Day 1: Frugal Living Challenge
Today’s goal is Redefining Fugality.
You can read Andrea’s full post here. She has put together a nice goal sheet in this post that you can download and create a Challenge Binder, with the date, your goal, and a place for you to record your strategy for reaching that goal. That is the format that I will use, but I think pushing myself to do this on my blog has two incentives beyond a Frugal Living exercise. 1, it saves paper. I’m cheap like that. 2, more importantly, it forces me to be accountable to A LOT of people. Nothing is more embarrassing to me than having anyone think I cannot be responsible for what I set out to do. So there!
On to the exercise.
Daily Goal: Reflect upon your thoughts surrounding frugality. What are some misconceptions that you will need to overcome? How has materialism and useless spending held you in bondage?
Me: Before I started down the path of Frugality, I don’t think I really even was conscious of it as a lifestyle choice. I knew people would ‘spend less’ because they had less. I grew up in a middle-middle class family. I knew how vastly different I was from the ‘rich’ kids I went to school with.
I think, if anything, at first I thought it was a choice to live as uncomfortably as possible as a form of self-punishment. In college I learned of the ancient Ascetics like Siddhartha who survived for a while on one grain of rice per day before his Enlightenment and subsequent transformation into the Buddha. Or John the Baptist, living with little to cover his body, in caves in the desert. NO. WAY. MAN! If that was the way of growing as a human, give me a pizza and call me unenlightened!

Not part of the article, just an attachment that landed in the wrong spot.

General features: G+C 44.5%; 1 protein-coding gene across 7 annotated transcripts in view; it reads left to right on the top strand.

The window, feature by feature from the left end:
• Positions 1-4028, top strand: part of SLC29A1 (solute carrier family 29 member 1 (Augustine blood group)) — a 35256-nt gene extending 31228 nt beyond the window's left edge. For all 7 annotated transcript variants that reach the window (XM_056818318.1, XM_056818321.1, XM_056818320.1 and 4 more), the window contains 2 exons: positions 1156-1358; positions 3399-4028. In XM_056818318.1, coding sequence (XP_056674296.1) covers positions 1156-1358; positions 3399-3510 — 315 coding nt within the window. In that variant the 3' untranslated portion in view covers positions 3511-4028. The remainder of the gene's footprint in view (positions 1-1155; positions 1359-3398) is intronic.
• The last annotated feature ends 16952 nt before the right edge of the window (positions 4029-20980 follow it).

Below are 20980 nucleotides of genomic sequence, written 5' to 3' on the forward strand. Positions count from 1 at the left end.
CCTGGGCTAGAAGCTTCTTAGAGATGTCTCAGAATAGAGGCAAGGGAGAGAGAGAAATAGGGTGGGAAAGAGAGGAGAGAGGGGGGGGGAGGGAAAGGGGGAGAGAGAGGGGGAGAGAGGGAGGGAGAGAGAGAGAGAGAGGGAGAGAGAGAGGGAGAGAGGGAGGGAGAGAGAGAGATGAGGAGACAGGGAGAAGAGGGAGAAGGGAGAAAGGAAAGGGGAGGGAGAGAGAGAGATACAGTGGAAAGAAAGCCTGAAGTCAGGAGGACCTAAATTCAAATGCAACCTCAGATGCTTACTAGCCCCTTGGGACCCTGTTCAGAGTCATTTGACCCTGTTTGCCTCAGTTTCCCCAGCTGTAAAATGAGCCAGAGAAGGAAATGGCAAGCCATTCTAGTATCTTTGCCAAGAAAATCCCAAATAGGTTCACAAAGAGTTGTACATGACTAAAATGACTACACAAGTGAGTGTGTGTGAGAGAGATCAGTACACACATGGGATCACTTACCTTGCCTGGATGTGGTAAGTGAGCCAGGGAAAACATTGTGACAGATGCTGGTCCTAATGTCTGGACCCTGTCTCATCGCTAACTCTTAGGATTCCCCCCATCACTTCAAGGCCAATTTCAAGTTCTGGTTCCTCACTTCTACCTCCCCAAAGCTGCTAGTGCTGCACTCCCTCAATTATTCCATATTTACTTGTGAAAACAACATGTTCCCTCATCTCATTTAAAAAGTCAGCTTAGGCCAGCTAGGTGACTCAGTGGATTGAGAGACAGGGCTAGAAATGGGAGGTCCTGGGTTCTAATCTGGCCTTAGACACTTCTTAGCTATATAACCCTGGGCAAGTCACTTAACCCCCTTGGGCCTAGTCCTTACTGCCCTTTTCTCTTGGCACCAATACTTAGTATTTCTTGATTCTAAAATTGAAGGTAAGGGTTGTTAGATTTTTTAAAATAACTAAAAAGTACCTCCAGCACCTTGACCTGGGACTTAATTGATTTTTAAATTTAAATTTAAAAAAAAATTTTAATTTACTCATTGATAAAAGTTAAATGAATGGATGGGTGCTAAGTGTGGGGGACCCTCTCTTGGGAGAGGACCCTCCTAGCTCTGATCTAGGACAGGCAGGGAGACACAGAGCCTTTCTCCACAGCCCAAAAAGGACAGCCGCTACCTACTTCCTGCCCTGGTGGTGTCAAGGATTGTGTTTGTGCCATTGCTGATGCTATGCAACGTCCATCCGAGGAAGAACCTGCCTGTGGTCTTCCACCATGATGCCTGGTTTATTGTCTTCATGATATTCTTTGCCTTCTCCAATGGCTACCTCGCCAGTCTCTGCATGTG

As an adult, when the environment became important to me (that really came about when I became a mother), I realized that my commitment to conservation went hand-in-hand with a simple lifestyle. In her post, Andrea gives us a list of things that frugality is:
- sharing with one another
- living life in balance
- finding happiness in the way things are
- being a good steward of our time, money, earth, energy, and possessions
- simple living
- nothing wasted or unused
That really is what it has boiled down to be -for me at least. Stewardship is probably the most important aspect to me. I have learned the freedom that simple living brings. Living with less does NOT mean doing without. It is getting rid of all the CRAP we just don’t need. It is a mindset that frees us from forced consumerism and materialism. And it feels GOOD! I have done a lot of household purging in the last year and I’m starting to see the real benefits of it. It is a slow process- it sounds so cliché, but it’s true- no major change can happen overnight.
There are things that I need to overcome still, like not letting go of things ‘because they retain more value to me sitting here than I could possibly recoup by selling it’. That is a struggle with some of the things I encounter as I move through my home. And I still struggle with the thought of “but I might need this one day. And if I get rid of it now, I will have to go out and buy a new one! That is wasteful!” That is a hard one for me. My home is slowly becoming uncluttered, so I know I am making progress. I know I have a better sense of ‘enough’. I have control (mostly) on impulse buying and only purchase what I need ‘new’ if I can’t make it at home with satisfactory results.
I have come a long way, but have a long way to go still.